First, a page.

True Shooting %: Measures a player's shooting percent while also factoring in trips to the line. A more accurate representation of scoring success than just FG%.
This just ices the argument for me. Rajon Rondo's assist ratio in the second and third periods are exactly the same, and his turnover ratios are the same in all three periods, while his True Shooting % has dropped progressively since December 12th, and significantly in the last 7 games. I think I am ready to make my verdict.
True or False: Since the Perkins trade, Rajon Rondo has not seemed to be quite the same player.
Rajon Rondo is not any less sharp, cerebral, or more careless than he has been previously in the season. HIs turnovers are actually down, and his defensive rebounding numbers are even up.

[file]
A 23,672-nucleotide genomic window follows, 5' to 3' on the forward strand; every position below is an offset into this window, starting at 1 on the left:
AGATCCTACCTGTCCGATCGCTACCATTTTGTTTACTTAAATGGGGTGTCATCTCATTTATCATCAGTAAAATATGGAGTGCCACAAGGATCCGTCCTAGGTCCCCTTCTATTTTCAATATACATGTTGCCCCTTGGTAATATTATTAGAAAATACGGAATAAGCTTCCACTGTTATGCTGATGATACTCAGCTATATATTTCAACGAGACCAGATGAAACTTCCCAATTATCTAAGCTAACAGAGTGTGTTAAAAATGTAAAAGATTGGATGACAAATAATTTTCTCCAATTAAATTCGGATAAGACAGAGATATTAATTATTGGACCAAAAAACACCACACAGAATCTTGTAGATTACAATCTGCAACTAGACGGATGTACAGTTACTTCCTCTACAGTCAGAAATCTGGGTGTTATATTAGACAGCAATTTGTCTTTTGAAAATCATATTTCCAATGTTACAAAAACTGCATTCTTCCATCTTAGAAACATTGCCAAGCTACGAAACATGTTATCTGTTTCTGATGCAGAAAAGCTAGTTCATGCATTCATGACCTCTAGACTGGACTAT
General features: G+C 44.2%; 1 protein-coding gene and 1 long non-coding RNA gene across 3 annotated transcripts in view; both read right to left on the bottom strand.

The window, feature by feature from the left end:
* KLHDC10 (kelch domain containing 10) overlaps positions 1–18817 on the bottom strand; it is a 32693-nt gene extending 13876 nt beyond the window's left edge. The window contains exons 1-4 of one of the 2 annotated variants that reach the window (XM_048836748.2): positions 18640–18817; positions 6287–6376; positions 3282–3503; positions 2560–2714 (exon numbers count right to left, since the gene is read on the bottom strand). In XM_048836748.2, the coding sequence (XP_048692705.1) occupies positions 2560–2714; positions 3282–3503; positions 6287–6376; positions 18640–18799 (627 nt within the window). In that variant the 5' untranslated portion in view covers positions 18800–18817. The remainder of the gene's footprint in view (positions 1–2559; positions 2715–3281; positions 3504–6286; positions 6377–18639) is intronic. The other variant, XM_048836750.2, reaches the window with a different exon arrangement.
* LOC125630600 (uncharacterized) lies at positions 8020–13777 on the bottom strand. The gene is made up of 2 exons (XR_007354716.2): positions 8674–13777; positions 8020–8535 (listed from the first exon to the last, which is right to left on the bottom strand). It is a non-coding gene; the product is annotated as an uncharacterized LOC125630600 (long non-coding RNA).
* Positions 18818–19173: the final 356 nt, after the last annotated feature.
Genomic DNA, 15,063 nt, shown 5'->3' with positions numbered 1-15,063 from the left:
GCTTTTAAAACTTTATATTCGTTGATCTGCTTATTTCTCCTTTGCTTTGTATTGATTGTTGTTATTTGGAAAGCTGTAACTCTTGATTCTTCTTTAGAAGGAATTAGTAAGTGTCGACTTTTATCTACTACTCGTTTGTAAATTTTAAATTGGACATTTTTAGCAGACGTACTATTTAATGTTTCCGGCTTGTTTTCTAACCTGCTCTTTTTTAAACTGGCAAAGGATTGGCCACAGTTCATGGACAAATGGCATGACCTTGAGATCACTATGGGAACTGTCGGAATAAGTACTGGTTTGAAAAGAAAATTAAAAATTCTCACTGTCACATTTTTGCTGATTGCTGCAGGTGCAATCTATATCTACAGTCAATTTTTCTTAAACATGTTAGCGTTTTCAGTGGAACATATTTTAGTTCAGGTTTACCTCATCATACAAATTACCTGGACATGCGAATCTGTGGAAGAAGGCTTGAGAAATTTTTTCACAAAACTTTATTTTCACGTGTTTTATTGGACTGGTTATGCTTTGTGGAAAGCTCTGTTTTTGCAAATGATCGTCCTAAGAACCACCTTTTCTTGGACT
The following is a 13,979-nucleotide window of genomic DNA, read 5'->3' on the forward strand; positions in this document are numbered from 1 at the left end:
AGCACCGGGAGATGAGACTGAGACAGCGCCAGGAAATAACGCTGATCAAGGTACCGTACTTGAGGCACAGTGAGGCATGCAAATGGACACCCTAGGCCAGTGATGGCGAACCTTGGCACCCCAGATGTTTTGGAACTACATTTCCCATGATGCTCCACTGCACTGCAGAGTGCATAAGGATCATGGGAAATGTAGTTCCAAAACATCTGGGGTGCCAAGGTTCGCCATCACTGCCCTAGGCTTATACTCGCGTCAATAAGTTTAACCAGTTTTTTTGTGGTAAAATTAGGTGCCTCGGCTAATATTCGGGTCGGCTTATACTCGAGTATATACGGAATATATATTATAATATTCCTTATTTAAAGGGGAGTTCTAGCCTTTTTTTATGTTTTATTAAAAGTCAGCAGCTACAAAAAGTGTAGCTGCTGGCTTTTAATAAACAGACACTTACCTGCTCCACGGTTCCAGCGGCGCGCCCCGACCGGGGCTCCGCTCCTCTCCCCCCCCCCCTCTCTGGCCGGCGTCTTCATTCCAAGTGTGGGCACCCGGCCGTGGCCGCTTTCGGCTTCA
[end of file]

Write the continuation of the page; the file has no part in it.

His scoring however has taken a substantial hit in efficiency and volume, while his assists seem to have dropped off slightly.
The real difference seems to me that Rondo has lost a substantial bit of aggression, first after he returned from injury in January (which is to be expected) and now significantly after the Perkins trade, which is a little more complex. You can see this by the decline in field goal attempts, this decline in field goal percentage (meaning he is taking fewer high % shots) and the decline in true shooting % and Free throw attempts, meaning he's getting into contact in the lane less.